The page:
to compare, the Space Shuttles heat shields got heated up to 1300C at an altitude of approx 80km, where the atmospheric density is <1% than on sea level, at a speed of approx Mach 23.

Edited by toast

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Okay, this is a stupid question. But could we use a linear accelerator (rail gun) to launch shuttle missions into deep space at hyper velocity speeds? This would greatly reduced the travel time in my thinking. Educate me people.

If I understand correctly, you are talking about a space based platform for launching manned ships on deep space journeys.

This is a good idea. As long as the linear accelerator is long enough, you can reach hypervelocity speeds while keeping the ship at a comfortable 1g acceleration. In space it should not be that difficult to build a very long accelerator.

The only issue is slowing down once the ship has reached the destination.

If the destination is a common one, then it would be possible to build a linear accelerator there as well and with precise targeting you could launch the ship from the accelerator at our end into the accelerator at their end - then the destination accelerator could operate in reverse and slow the ship down.

Right now it is a difficult challenge because the best option for these accelerators are rail guns but constructing material to overcome the inherent friction in these is a problem

Fortunately (or unfortunately) various militaries are working on solutions to these problems for land-based weaponry, we can only hope that eventually these technologies will prove useful in more peaceful pursuits.

As others have mentioned, land-based rail guns are a good way of getting cargo into orbit (but again, slightly outside of our technological capabilities at the moment).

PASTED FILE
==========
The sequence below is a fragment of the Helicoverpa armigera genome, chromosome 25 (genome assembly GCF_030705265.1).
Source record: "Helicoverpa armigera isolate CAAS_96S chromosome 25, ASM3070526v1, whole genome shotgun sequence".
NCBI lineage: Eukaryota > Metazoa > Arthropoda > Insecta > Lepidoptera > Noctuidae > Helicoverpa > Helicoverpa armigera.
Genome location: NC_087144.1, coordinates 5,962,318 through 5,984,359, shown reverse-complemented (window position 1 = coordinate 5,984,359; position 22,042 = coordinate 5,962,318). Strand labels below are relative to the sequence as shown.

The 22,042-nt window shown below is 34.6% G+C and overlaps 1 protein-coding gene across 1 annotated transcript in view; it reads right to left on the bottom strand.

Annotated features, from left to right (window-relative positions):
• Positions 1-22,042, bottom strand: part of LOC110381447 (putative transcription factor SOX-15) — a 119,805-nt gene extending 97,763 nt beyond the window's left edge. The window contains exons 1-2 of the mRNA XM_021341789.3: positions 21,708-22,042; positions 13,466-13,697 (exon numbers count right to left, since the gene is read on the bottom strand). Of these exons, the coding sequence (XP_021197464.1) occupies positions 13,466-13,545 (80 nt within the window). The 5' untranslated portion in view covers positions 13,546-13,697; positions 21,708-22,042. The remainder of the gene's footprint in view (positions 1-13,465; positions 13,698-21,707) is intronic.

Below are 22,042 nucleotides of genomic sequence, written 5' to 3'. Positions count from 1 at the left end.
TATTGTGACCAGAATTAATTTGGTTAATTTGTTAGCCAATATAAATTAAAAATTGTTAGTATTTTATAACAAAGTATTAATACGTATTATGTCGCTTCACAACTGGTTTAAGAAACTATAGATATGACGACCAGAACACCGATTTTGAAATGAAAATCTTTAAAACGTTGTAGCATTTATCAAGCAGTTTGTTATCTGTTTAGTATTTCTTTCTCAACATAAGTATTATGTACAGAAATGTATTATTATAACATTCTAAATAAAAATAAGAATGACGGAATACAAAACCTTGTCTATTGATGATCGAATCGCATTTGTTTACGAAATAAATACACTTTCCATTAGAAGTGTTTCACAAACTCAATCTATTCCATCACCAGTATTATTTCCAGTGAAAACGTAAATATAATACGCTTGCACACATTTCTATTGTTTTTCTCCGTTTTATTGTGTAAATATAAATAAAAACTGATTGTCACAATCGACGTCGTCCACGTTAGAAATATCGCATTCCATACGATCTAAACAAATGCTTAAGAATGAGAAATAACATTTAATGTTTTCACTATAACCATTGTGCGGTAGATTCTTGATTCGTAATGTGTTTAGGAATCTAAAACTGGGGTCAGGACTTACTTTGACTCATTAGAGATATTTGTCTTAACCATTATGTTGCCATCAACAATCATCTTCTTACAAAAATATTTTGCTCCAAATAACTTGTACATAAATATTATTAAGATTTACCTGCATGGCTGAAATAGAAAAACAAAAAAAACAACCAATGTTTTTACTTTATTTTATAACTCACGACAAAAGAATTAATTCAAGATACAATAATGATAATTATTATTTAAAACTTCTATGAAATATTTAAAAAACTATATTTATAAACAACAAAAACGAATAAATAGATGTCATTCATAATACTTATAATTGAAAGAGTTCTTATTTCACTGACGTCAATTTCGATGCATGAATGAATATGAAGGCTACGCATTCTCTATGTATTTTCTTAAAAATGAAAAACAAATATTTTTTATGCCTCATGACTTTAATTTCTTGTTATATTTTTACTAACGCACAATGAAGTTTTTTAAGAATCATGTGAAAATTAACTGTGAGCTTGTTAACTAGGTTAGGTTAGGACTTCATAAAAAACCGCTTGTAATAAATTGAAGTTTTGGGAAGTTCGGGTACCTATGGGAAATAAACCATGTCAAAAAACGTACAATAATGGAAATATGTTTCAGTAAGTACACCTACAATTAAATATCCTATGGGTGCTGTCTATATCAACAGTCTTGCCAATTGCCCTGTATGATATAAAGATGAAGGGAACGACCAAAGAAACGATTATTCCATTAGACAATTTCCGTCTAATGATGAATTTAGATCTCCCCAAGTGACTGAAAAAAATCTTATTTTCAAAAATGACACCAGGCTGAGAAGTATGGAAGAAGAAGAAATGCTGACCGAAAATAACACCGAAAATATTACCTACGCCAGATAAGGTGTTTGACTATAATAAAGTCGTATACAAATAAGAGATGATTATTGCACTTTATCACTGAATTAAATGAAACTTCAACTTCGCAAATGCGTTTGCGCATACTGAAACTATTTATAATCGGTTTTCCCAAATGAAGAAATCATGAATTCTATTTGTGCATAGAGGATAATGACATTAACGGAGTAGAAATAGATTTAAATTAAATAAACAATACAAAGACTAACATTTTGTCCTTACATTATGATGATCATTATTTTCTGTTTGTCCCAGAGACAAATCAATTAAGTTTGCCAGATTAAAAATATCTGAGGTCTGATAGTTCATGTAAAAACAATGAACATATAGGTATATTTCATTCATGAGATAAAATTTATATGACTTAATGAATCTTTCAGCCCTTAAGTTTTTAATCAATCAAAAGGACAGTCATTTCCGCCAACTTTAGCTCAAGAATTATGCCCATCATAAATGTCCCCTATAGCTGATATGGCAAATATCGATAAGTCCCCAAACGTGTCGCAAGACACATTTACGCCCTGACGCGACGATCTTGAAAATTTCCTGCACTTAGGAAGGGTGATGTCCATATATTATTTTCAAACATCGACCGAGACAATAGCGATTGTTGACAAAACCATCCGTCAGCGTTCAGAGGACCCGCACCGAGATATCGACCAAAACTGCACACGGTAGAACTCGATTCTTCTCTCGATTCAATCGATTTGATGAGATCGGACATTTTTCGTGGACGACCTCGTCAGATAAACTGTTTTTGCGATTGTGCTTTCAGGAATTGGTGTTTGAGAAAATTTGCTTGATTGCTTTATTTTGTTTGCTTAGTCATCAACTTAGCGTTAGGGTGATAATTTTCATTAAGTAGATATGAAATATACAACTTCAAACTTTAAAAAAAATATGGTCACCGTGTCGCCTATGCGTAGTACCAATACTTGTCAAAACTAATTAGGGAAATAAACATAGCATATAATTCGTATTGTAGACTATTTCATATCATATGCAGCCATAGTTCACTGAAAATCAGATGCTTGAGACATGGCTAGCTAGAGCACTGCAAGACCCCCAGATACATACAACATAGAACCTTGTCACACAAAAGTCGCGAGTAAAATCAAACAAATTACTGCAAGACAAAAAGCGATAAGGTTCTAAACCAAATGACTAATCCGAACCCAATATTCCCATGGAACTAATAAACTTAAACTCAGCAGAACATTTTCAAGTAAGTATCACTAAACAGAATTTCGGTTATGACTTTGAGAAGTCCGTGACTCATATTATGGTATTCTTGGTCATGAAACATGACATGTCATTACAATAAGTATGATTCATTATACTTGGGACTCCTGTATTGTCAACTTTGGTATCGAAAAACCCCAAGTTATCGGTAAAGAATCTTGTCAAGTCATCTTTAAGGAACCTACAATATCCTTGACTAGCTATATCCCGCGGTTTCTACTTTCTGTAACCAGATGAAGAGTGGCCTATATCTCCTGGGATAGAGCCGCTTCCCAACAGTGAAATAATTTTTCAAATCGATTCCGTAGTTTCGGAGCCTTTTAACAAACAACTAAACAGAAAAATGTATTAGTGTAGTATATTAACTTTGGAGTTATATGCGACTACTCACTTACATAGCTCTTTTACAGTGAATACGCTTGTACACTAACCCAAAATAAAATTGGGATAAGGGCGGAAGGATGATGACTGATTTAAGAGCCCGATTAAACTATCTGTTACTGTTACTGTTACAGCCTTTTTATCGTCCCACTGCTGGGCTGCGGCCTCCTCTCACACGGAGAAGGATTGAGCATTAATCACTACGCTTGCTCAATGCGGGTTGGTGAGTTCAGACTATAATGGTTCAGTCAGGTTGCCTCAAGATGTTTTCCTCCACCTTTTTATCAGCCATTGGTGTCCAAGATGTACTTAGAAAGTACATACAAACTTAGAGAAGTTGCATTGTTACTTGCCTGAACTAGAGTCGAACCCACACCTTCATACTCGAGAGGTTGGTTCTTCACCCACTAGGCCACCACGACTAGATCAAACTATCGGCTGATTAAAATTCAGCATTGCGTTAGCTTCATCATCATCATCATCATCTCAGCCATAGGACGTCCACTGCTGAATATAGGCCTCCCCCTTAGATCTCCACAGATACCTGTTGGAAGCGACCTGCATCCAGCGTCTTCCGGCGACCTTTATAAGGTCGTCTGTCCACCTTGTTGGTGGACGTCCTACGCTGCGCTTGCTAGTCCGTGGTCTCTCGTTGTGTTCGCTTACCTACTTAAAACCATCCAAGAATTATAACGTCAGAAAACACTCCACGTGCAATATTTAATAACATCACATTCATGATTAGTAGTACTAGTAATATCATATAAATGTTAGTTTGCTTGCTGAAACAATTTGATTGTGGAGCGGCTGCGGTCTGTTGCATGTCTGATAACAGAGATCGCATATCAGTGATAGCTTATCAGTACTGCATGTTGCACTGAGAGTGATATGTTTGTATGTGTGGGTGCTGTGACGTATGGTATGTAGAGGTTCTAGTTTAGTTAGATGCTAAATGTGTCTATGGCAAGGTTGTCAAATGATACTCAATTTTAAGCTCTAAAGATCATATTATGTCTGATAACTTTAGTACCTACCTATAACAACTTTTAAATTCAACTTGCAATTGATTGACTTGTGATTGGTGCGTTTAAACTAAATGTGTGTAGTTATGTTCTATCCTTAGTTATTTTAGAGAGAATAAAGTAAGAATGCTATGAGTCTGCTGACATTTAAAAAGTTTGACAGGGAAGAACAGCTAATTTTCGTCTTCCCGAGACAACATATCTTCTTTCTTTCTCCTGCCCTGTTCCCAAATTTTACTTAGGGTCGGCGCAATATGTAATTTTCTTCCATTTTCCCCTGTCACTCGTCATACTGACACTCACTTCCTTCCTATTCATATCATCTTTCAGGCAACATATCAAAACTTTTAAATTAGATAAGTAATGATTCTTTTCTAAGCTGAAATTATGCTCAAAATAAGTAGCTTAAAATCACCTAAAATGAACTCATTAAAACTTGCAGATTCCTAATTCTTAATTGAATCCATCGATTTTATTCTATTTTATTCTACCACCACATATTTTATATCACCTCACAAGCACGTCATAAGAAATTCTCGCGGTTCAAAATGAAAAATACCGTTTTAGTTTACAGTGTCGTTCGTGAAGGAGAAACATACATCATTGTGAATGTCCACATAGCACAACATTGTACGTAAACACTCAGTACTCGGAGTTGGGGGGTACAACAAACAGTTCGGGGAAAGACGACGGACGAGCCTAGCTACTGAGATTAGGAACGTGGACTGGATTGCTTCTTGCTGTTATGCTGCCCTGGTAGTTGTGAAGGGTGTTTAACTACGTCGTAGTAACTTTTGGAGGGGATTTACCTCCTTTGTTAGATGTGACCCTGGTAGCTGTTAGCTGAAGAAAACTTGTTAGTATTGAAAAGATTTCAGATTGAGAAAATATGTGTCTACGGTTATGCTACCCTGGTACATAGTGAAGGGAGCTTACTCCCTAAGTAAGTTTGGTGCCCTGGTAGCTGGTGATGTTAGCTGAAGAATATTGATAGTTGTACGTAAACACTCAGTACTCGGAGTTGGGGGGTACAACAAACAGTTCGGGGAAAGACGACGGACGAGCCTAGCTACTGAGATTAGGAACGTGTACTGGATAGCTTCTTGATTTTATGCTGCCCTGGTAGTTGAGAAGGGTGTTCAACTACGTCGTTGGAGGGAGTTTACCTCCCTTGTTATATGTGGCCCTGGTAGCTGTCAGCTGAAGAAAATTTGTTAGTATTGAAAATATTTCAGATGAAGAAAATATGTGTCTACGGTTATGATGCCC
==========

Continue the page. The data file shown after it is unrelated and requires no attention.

Typically these non-military rail guns are called mass drivers.

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One thought that occurs to me is Newton's law about equal and opposite acceleration: If you have the launching device in Earth orbit, it's in free fall. So when it launches something, it will be pushed back with the same energy it gives to the spacecraft. Now given that the launcher will have a lot more mass than the spacecraft, then the relative acceleration of the launcher will be a lot less than the acceleration of the spacecraft. But if nothing else it means that the direction the launcher is facing will matter, otherwise the launch process might push the launcher into the Earth's atmosphere (depending, of course, on how high up the launcher's orbit is). And the higher the launcher's orbit, the more energy it'll take to get the parts of the launcher and any spacecraft it launches up there.

I suppose one way to deal with that is to launch two spacecraft in opposite directions at the same time, and the accelerations will cancel out. But that requires you to want to launch spacecraft in exactly opposite directions - how often is that going to happen?

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The main reason that would hold back such an idea for the foreseeable future is economics.

Building such a large an complex structure in space would be hugely expensive. With only a few launches made into deep space each year it would remain cheaper to use rockets.

However if we were to colonise Mars then the regular flow of transport back and forth could conceivably make an orbital mass driver economically viable.